Friday, August 12, 2011

Nocino - The Beginning

Seasonality is a lost perspective in modern day society. It is important to be able to know the seasons, and see them changing. Many great foods in this world have a very short window of opening its door to delicious consumption. All to often I discover great things researching new foods, but that door has already closed. I have to make a mental note to persue that goal in another year. This one I caught the tail end of. Driving to work one day I noticed a green walnut laying in a freshly mowed lawn, and the wheels began to turn. Technically the very tail end of unripe walnut season I was fortunately to find a relatively young tree still bearing fruit, and a day later might have been too late.

Nocino is a walnut liquor that hails from Modena, Emilia Romanga. It is made by steeping unripe green walnuts in spirits, and usually used as a cold weather, or after dinner beverage. There are many recipes on the web for making this, but I chose to stick very close to tradition. I was scouring my copy off Science in the Kitchen and the Art of Eating Well by Pellegrino Artusi, which is the first mass marketed cookbook in Italy published in 1891, and found a recipe for Nocino:

30 Walnuts
1.5L Spirits
750g Sugar
2g Cinnamon
10 Cloves
400ml Water
1 Lemon Peel

Being a cook, I simply cant afford to donate 1.5L of distilled alcohol to a science experiment. The alcohol they used was probably around 80-85%, so I figured with a 40% alcohol I could probably negate the water out of the recipe. If it ends up being to strong, I can always add but not take away (without distillation). Vodka is probably the most tasteless alcohol available in Ontario, we are not able to get Alcool or Everclear (Ontario liquor laws are retarded for lack of a better term). So I decided on a 750ml bottle of 40% vodka. The only other change, is in the form of addition. A very good Chef of mine always paired cinnamon and cloves with star anise, which both marries and adds flavours in a very luscious way. So I added star anise to the recipe as well.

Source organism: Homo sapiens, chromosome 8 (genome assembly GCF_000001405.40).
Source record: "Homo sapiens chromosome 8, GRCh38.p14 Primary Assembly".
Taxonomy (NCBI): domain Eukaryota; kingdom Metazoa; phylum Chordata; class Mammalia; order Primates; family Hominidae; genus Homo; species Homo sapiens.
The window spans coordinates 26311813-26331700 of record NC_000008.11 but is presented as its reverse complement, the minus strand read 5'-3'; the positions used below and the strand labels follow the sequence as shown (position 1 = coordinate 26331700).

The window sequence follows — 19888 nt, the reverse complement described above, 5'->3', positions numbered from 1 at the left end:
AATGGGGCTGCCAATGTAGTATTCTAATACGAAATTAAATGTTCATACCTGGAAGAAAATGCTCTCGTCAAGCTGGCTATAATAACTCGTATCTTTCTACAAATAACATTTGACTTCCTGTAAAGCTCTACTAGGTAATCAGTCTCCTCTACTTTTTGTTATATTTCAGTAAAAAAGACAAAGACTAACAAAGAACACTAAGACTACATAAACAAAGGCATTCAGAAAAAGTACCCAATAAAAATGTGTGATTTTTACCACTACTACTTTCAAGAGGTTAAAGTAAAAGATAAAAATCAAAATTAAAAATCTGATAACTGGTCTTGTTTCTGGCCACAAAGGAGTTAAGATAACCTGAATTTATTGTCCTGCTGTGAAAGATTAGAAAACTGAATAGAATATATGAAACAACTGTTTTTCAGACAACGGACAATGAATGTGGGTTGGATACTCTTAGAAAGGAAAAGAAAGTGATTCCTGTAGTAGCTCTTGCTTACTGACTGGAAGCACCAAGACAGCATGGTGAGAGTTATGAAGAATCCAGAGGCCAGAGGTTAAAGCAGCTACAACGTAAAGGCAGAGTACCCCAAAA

Ingredients

15 Green Walnuts
750ml Vodka -40%
375g Sugar
1 Cinnamon stick
5 Cloves
1 Star Anise
1/2 Lemon rind (cut into strips)

Method

Halve the walnuts, on a plastic cutting board (this stuff will stain badly) and add to a 1.5L jar. Pour in the rest of your ingredients, and shake well. This stuff goes black quick! Leave in a warm place for 1.5 - 2 months. After this strain out all the solids through a coffee filter or cheesecloth, and bottle. Age for six months to a year or more as the flavours mellow.

9 comments:

ChazFrench said...

Hi there, I came across this via Punk Domestics. I have a Japanese Walnut growing right out my back door, I think I'm going to give this a try.

How unripe should the walnuts be? These are about 1.5 inches long and about an inch wide at the largest, most are much smaller. They started growing about two months ago, if what I've read online is right they should be fully ripe in fall.

Thanks
Chef Chaz

commiskaze said...

Sorry for the late reply, they should still be rather soft so crack one open and see if it is starting to get "woody" on the inside. One thing to watch for though is all walnut species are not created equally and some are incredibly bitter and full on tannins, but hey give it a shot and let me know!

Jen said...

Hello! Do you happen to know exactly how bad an idea it would be to make a version of this with walnuts that are ripe enough to have formed a hard (as in completely impenetrable) shell under the green rind. Just out of curiosity, I picked one up off someone's lawn (I too am in Ontario, so chances are we're talking the same kind of walnut), took the rind off the nut, and have been steeping rind and nut in some grappa. So far, it looks and smells just like nocino, which I've had in Italy. Obviously, if it ends up tasting disgusting, I'll have answered my own question. But what if it tastes good? Any idea whether nocino made with too-ripe walnuts is actually toxic or something? I haven't been able to find anything online that explains exactly why the nuts must be unripe.

commiskaze said...